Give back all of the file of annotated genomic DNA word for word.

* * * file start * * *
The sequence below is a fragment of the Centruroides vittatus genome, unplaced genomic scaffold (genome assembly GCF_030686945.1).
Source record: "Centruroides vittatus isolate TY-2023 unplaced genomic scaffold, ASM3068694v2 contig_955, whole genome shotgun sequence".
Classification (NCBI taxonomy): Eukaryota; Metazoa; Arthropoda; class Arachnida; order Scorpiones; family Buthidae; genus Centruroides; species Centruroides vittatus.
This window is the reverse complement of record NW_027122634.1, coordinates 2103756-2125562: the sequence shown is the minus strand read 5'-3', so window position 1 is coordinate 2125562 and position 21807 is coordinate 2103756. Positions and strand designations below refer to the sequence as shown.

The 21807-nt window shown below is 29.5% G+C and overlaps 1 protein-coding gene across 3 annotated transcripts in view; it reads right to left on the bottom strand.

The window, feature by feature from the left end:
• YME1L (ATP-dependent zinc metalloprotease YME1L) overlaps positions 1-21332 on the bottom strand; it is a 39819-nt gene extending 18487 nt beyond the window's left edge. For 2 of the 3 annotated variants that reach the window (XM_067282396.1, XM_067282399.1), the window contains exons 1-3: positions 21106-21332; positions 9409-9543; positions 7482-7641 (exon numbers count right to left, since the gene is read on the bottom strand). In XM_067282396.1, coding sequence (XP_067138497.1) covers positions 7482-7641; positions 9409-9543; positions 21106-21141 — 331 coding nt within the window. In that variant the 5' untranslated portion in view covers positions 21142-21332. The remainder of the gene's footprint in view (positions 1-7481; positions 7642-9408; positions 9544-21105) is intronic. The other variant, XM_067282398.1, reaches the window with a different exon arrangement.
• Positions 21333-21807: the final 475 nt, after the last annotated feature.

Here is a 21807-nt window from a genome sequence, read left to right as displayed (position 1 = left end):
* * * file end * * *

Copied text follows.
The sequence below is a fragment of the Centruroides vittatus genome, unplaced genomic scaffold (genome assembly GCF_030686945.1).
Source record: "Centruroides vittatus isolate TY-2023 unplaced genomic scaffold, ASM3068694v2 contig_955, whole genome shotgun sequence".
Classification (NCBI taxonomy): Eukaryota; Metazoa; Arthropoda; class Arachnida; order Scorpiones; family Buthidae; genus Centruroides; species Centruroides vittatus.
This window is the reverse complement of record NW_027122634.1, coordinates 2103756-2125562: the sequence shown is the minus strand read 5'-3', so window position 1 is coordinate 2125562 and position 21807 is coordinate 2103756. Positions and strand designations below refer to the sequence as shown.

The 21807-nt window shown below is 29.5% G+C and overlaps 1 protein-coding gene across 3 annotated transcripts in view; it reads right to left on the bottom strand.

The window, feature by feature from the left end:
• YME1L (ATP-dependent zinc metalloprotease YME1L) overlaps positions 1-21332 on the bottom strand; it is a 39819-nt gene extending 18487 nt beyond the window's left edge. For 2 of the 3 annotated variants that reach the window (XM_067282396.1, XM_067282399.1), the window contains exons 1-3: positions 21106-21332; positions 9409-9543; positions 7482-7641 (exon numbers count right to left, since the gene is read on the bottom strand). In XM_067282396.1, coding sequence (XP_067138497.1) covers positions 7482-7641; positions 9409-9543; positions 21106-21141 — 331 coding nt within the window. In that variant the 5' untranslated portion in view covers positions 21142-21332. The remainder of the gene's footprint in view (positions 1-7481; positions 7642-9408; positions 9544-21105) is intronic. The other variant, XM_067282398.1, reaches the window with a different exon arrangement.
• Positions 21333-21807: the final 475 nt, after the last annotated feature.

Here is a 21807-nt window from a genome sequence, read left to right as displayed (position 1 = left end):